Twitter user @Daurmith has written short biographies for male scientists as if they had been written about women.
They highlight how biographies of female scientists often feature their marital status prominently.
As well as their appearance.
And thinly veiled surprise that anyone could be both a woman and a scientist.
Daurmith, who wanted to remain anonymous, told BuzzFeed they wrote the bios because they were "a bit irked" by a piece about British poet Sarah Howes winning the TS Eliot Prize, which focused more on her looks than poetry.
"I got to thinking about that and about all the other times I've seen articles written about notable women in which their looks/makeup secrets/wardrobe advice were discussed, sometimes instead of – not besides – her work.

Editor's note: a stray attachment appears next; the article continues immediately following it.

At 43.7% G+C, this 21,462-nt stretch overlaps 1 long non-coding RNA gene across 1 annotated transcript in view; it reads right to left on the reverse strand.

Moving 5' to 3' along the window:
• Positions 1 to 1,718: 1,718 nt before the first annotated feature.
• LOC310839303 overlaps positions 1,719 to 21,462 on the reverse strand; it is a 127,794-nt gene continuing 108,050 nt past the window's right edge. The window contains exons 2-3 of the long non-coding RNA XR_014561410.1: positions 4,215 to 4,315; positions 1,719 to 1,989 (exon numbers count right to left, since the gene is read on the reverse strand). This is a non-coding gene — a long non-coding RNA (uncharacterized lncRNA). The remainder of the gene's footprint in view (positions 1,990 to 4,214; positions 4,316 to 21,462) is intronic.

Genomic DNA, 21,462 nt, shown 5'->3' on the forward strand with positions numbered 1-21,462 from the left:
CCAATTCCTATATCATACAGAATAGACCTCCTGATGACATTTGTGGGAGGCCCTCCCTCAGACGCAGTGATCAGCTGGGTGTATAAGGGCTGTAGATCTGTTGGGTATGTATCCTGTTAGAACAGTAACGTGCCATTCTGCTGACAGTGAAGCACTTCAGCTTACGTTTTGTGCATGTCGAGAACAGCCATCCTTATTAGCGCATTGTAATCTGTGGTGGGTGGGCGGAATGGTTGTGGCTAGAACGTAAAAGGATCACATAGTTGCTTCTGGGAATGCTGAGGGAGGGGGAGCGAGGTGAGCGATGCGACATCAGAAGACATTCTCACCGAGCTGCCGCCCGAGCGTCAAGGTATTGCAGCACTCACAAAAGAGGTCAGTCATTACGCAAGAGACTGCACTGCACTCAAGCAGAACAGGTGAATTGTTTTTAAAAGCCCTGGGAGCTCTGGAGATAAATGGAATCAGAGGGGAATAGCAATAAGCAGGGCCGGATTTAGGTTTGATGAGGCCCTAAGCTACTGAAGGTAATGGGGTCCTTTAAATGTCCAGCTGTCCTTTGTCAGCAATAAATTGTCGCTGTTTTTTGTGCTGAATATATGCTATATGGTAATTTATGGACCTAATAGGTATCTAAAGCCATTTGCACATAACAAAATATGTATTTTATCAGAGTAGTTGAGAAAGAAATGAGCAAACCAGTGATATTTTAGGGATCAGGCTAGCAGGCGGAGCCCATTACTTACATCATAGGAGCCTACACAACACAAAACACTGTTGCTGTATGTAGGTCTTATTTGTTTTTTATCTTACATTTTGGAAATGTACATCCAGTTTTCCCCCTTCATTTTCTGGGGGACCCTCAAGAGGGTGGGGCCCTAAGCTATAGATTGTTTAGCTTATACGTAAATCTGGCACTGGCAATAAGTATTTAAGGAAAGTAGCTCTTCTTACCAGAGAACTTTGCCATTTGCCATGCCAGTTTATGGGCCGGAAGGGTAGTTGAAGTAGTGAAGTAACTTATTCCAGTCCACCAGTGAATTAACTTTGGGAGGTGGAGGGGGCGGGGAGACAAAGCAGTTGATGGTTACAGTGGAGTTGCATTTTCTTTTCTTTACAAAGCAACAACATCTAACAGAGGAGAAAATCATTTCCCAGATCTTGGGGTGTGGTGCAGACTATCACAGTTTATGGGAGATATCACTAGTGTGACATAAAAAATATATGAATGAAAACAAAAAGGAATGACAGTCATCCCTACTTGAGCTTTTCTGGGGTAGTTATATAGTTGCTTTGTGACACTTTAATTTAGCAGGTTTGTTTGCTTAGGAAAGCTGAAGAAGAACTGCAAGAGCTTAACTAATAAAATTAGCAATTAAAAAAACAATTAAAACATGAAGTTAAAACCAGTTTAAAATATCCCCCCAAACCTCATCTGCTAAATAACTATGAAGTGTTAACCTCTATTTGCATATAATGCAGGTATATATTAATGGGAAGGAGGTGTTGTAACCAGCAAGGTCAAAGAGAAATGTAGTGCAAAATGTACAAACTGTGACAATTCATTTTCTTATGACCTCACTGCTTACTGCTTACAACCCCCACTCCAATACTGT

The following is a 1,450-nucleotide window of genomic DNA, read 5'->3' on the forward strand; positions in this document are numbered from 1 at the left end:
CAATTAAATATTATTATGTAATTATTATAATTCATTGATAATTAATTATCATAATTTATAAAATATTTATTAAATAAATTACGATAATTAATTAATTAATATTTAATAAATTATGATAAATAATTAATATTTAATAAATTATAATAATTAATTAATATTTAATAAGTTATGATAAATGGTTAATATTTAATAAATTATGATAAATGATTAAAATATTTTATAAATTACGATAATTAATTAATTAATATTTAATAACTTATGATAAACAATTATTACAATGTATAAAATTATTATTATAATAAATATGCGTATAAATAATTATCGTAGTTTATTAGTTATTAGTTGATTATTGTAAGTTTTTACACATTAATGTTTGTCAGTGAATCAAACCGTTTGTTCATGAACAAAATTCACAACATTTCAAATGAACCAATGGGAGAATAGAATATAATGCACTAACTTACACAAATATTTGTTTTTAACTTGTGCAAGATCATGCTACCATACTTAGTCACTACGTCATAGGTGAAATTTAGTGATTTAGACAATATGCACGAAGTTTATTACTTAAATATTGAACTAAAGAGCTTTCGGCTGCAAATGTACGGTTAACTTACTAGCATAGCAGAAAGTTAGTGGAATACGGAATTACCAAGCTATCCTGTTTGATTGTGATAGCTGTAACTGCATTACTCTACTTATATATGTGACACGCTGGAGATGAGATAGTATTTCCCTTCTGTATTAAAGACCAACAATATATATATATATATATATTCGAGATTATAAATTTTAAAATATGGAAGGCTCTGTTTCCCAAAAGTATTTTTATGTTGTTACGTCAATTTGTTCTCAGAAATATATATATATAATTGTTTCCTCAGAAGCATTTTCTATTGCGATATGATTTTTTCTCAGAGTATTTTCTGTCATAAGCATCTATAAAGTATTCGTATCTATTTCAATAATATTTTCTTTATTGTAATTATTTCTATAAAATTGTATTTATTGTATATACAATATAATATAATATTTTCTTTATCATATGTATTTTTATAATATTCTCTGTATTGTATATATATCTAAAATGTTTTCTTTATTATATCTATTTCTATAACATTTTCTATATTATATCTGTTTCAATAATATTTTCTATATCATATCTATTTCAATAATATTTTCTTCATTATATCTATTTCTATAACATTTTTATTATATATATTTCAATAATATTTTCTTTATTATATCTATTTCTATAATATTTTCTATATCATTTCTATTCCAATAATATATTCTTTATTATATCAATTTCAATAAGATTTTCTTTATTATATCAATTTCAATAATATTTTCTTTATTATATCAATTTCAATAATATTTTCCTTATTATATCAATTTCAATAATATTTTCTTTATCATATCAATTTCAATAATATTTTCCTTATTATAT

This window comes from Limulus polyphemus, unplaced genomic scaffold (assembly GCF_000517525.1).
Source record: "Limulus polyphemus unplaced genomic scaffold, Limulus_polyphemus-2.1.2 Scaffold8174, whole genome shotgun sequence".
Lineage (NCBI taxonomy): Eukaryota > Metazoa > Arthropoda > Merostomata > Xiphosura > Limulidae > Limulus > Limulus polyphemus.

"I wrote the bios as an exercise 'through the glass', so to speak. I find it productive, and a bit cathartic, to use women's tropes on men, à la Hawkeye Project. I didn't want to achieve anything special and honestly thought they would get quickly lost.
"I find it charming that, when I translated the tweets to English, many people thought they were lovely and wished men were described more often like that. This didn't happen with the original tweets in Spanish and gave me food for thought. I could have been nastier writing the tweets; I'm very glad I wasn't. It gave me a different perspective."
If you ever find yourself writing about a female scientist and don't want to be mocked on Twitter, just follow these seven rules.
And for god's sake, don't mention beef stroganoff.